Billy Bailey was sitting impatiently outside our house wondering when he would eventually be off to have some fun. The waiting was finally over on Friday morning as we finally set sail for Marazion at about 9:15 AM. I use the word “sail” advisedly; easterly winds may be unseasonably cold but they certainly seemed to pay dividends on the journey west to Cornwall as we were fairly blown along in a very relaxed fashion to our destination. 31 mpg towing was hitherto completely unheard of and, with diesel at £1.22 per litre on the motorway (that’s about $9 a US gallon for Amerispeakers), very welcome. It really is time this country rebelled against the levels of tax; we need a decent amount of civil unrest.
Traffic was light, even on the M5 where we paused to refill the tank and to have a reviving Costa doppio for me and cappuccino for astronavigatrix, Carol. A little lightening of the foot and some judicious slipstreaming of heavies helped with our fuel consumption. We have a couple of irritating rules in this country – irritating in that they seem to conflict with each other, to some extent. Technically, towing vehicles are permitted to do 60 mph on motorways and dual-carriageways. This was fine until, a few years ago, we introduced a bizarre regulation limiting lorries to 56 mph. (This regulation smacks of Brussels ‘cos 56 mph = 80 kph.) Now, it’s very difficult to do 60 because you’re nearly always stuck behind a heavy doing 56. Brilliant!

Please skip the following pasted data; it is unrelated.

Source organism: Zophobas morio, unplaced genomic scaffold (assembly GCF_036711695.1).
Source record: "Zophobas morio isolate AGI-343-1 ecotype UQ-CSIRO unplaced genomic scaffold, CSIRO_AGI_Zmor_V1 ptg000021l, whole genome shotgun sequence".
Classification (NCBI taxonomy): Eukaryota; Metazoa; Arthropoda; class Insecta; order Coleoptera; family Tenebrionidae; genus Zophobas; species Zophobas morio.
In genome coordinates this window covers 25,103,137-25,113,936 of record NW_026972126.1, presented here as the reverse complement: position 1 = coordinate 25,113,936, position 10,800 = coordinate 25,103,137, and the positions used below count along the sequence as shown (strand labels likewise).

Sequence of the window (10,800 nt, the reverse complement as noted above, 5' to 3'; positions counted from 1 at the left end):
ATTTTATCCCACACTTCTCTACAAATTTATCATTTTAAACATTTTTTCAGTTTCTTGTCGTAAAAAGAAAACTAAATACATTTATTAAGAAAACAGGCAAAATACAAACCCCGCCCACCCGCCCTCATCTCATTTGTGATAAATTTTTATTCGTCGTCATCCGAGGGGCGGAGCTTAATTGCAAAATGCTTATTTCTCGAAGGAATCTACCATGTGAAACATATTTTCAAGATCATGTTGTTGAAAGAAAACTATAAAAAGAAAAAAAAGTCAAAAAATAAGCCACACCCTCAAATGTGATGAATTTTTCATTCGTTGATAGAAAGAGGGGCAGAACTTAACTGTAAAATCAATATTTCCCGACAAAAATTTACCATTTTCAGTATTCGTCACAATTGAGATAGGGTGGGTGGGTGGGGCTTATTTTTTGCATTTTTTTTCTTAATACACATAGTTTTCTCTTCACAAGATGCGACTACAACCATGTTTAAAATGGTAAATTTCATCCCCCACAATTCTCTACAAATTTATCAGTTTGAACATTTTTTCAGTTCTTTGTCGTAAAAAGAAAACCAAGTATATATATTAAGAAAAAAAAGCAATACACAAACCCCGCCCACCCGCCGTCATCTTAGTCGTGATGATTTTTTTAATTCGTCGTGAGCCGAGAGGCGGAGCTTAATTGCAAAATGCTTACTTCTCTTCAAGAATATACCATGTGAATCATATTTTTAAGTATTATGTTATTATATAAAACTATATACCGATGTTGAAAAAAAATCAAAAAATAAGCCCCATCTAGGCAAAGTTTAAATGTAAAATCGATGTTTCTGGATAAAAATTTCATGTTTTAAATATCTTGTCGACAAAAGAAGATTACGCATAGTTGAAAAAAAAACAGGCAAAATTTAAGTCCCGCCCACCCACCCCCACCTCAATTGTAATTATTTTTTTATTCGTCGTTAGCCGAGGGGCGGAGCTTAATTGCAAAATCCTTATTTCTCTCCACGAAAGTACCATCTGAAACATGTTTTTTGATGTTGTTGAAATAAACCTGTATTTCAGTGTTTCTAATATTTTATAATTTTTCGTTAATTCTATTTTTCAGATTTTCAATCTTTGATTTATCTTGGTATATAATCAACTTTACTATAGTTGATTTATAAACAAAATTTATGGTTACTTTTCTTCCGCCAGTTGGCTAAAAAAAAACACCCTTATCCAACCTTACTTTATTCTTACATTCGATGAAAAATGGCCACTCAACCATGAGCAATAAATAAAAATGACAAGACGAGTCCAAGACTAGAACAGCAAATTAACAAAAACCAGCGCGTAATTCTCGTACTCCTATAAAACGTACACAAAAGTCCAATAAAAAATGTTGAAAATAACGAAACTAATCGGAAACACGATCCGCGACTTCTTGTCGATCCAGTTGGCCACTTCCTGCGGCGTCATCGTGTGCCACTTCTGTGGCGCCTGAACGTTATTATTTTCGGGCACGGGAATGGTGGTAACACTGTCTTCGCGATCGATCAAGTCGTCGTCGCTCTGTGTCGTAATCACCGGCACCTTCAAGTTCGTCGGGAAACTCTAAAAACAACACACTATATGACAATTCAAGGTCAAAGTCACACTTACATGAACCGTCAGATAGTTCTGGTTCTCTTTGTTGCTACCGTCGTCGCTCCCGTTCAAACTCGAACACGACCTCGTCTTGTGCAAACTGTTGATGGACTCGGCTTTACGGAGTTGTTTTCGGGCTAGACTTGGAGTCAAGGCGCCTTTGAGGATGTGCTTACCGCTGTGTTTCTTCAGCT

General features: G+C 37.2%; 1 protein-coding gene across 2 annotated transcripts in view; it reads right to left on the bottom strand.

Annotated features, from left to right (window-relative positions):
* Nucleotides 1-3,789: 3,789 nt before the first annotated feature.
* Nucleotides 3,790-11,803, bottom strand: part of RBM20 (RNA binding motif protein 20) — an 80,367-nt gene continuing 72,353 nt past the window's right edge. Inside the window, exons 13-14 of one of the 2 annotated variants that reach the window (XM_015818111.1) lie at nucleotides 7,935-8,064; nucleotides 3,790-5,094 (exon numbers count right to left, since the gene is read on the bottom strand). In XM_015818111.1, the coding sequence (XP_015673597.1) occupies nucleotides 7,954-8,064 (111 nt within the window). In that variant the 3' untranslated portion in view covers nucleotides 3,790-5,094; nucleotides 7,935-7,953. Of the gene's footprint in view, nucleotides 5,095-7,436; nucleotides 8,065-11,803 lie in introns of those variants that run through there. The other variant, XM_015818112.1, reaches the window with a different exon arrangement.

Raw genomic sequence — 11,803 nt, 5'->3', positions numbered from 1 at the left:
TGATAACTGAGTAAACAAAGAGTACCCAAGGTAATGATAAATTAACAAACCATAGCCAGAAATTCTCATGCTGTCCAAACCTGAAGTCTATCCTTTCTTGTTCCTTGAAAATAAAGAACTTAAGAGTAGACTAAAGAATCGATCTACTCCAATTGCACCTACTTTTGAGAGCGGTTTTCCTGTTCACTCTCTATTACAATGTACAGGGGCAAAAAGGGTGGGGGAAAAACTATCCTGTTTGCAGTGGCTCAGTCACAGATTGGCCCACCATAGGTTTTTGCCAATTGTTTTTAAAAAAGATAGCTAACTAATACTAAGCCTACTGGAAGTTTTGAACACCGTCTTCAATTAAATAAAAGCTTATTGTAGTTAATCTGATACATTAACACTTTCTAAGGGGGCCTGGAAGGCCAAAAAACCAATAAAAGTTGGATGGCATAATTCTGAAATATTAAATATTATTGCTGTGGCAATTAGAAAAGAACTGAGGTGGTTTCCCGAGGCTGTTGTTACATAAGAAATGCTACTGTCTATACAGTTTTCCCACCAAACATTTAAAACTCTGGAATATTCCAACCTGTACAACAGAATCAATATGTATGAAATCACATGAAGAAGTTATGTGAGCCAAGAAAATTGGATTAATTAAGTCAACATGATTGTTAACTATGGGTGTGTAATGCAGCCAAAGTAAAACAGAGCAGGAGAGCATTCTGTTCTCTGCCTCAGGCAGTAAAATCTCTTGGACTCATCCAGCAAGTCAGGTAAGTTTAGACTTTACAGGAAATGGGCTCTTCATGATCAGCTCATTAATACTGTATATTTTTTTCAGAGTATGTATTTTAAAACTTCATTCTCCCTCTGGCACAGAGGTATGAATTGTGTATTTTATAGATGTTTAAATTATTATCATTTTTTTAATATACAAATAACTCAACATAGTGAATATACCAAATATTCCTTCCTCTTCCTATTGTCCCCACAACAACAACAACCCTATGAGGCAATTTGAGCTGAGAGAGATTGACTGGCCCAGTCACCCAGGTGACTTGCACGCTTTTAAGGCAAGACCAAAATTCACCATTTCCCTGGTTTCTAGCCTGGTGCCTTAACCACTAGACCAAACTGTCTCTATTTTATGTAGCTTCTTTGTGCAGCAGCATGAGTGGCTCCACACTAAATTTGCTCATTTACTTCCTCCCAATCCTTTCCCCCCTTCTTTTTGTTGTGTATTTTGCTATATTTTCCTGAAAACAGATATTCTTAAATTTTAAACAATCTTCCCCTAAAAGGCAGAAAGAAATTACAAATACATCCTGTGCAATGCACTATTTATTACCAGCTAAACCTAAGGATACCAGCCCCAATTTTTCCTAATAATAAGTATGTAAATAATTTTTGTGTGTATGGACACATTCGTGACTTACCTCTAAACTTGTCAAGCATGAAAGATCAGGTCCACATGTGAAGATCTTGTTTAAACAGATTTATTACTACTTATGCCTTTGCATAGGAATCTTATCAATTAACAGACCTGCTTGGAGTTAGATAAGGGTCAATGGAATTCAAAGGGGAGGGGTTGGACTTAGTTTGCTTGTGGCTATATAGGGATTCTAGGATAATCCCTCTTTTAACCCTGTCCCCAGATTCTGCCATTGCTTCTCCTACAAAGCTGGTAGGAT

Nonetheless, ‘t was a good journey and we arrived at Kestal Farm, just outside Marazion (St. Hilary nr. Goldsithney, to be accurate), at about 4:00 PM to get set up with the now traditional beer or three before some drizzle started. The timing couldn’t have been better; it’s unpleasant having to set up camp in the rain. Cooking dinner in the rain, on the other hand, is perfectly fine, especially when accompanied by some vino.